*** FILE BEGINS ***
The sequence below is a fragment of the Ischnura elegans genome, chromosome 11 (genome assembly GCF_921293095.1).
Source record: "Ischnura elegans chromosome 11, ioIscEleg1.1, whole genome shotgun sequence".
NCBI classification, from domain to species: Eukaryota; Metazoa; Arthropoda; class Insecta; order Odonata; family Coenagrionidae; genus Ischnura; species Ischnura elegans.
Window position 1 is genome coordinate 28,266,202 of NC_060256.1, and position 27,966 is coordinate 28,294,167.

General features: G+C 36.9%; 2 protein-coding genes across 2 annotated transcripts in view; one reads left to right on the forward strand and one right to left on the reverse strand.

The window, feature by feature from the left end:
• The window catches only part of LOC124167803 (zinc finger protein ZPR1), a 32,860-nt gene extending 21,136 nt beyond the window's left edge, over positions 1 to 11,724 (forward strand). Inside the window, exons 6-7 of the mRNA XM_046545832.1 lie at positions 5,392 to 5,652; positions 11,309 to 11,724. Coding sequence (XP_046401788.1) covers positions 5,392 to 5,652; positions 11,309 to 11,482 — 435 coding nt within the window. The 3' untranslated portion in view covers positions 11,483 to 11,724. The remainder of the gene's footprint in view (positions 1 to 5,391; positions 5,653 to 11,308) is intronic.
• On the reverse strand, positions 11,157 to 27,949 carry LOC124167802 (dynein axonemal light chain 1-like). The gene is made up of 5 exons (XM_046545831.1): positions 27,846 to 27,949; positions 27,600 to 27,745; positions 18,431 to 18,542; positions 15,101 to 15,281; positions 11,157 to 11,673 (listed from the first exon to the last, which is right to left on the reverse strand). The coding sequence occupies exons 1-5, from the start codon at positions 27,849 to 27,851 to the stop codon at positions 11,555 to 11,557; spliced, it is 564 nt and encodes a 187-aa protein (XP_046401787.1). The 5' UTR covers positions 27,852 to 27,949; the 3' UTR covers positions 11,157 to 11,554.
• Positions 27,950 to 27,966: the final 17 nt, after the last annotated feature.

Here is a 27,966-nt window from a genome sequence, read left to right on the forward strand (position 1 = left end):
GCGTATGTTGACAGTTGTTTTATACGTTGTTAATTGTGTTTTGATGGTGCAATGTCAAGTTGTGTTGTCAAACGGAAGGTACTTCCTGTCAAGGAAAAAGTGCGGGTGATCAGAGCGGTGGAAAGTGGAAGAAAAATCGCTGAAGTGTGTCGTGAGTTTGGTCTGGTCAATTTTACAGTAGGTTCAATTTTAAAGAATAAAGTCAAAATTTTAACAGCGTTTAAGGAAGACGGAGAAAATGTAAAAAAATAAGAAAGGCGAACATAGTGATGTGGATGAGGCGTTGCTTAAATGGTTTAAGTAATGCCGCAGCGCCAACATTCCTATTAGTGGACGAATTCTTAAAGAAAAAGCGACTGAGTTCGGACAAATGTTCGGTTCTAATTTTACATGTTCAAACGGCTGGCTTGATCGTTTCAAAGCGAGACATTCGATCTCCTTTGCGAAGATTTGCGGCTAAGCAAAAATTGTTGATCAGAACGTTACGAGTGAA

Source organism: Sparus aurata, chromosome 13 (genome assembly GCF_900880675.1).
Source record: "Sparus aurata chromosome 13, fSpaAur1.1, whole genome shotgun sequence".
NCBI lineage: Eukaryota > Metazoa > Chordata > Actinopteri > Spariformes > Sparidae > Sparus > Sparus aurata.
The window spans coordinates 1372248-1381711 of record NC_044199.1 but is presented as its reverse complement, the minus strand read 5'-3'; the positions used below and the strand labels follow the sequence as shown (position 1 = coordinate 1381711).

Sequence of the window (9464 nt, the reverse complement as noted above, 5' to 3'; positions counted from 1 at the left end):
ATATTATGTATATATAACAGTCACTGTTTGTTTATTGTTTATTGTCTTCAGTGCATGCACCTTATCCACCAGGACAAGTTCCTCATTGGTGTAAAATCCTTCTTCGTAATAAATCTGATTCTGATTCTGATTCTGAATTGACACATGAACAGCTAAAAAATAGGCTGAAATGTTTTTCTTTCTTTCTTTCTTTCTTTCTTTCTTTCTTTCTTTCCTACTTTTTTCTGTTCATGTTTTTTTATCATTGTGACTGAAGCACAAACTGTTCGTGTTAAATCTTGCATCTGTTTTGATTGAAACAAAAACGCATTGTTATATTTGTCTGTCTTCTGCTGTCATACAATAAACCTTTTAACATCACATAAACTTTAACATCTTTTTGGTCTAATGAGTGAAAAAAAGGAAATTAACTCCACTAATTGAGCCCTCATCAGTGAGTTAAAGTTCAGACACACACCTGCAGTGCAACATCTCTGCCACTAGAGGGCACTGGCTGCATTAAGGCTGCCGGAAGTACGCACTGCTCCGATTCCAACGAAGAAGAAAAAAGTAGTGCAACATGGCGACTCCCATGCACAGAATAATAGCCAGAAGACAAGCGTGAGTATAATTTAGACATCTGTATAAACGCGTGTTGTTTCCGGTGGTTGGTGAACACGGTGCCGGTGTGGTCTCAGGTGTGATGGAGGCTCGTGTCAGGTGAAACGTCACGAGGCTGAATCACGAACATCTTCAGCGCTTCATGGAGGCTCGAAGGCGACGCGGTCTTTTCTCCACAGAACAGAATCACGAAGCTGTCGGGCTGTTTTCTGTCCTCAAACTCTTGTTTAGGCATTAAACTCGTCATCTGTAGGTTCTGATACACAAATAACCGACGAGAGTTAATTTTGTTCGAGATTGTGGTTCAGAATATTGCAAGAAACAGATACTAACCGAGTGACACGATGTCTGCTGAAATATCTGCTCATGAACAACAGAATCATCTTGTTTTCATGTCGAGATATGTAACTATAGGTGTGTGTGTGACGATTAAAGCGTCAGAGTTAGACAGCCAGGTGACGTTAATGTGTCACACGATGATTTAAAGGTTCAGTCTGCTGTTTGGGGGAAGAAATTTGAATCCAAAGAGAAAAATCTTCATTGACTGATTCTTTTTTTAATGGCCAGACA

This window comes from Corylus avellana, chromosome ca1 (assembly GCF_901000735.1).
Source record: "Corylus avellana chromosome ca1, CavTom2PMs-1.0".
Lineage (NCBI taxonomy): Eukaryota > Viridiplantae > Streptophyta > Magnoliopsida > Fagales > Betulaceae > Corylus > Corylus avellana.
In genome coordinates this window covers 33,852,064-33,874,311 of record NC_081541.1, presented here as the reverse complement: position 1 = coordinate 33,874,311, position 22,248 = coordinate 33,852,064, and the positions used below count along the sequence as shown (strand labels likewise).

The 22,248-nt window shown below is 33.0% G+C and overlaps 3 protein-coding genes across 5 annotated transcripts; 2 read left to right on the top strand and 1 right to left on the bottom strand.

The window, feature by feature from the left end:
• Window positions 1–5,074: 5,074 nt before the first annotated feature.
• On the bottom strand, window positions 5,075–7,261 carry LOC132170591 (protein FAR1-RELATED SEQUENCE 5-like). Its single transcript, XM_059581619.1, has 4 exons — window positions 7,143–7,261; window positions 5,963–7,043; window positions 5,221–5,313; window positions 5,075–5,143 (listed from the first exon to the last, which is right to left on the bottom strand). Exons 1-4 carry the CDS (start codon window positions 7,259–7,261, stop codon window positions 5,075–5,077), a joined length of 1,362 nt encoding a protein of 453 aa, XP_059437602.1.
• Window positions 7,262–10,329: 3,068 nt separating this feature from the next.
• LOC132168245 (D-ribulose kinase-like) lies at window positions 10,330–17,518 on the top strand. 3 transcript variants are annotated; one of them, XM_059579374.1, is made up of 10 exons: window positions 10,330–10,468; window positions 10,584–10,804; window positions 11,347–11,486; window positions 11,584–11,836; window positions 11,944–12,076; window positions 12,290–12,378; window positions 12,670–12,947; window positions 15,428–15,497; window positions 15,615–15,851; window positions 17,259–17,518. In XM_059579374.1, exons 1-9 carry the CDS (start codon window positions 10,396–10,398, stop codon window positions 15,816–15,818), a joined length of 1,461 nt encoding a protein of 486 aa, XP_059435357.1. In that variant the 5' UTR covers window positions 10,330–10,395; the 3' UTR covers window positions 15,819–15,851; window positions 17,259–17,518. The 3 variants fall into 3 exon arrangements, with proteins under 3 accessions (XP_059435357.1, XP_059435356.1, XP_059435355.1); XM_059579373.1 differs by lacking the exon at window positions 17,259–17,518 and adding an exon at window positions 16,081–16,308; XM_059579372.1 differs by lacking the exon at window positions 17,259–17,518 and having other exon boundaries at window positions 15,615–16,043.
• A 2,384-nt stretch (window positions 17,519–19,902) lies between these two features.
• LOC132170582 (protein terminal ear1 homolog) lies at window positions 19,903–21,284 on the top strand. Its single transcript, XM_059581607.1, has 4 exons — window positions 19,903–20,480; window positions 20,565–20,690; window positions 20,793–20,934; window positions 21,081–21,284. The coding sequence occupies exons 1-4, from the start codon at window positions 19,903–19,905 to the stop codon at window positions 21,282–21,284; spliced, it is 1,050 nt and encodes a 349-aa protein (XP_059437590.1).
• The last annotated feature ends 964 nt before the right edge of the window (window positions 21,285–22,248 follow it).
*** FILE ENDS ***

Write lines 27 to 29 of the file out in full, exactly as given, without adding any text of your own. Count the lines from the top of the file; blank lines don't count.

• LOC132168245 (D-ribulose kinase-like) lies at window positions 10,330–17,518 on the top strand. 3 transcript variants are annotated; one of them, XM_059579374.1, is made up of 10 exons: window positions 10,330–10,468; window positions 10,584–10,804; window positions 11,347–11,486; window positions 11,584–11,836; window positions 11,944–12,076; window positions 12,290–12,378; window positions 12,670–12,947; window positions 15,428–15,497; window positions 15,615–15,851; window positions 17,259–17,518. In XM_059579374.1, exons 1-9 carry the CDS (start codon window positions 10,396–10,398, stop codon window positions 15,816–15,818), a joined length of 1,461 nt encoding a protein of 486 aa, XP_059435357.1. In that variant the 5' UTR covers window positions 10,330–10,395; the 3' UTR covers window positions 15,819–15,851; window positions 17,259–17,518. The 3 variants fall into 3 exon arrangements, with proteins under 3 accessions (XP_059435357.1, XP_059435356.1, XP_059435355.1); XM_059579373.1 differs by lacking the exon at window positions 17,259–17,518 and adding an exon at window positions 16,081–16,308; XM_059579372.1 differs by lacking the exon at window positions 17,259–17,518 and having other exon boundaries at window positions 15,615–16,043.
• A 2,384-nt stretch (window positions 17,519–19,902) lies between these two features.
• LOC132170582 (protein terminal ear1 homolog) lies at window positions 19,903–21,284 on the top strand. Its single transcript, XM_059581607.1, has 4 exons — window positions 19,903–20,480; window positions 20,565–20,690; window positions 20,793–20,934; window positions 21,081–21,284. The coding sequence occupies exons 1-4, from the start codon at window positions 19,903–19,905 to the stop codon at window positions 21,282–21,284; spliced, it is 1,050 nt and encodes a 349-aa protein (XP_059437590.1).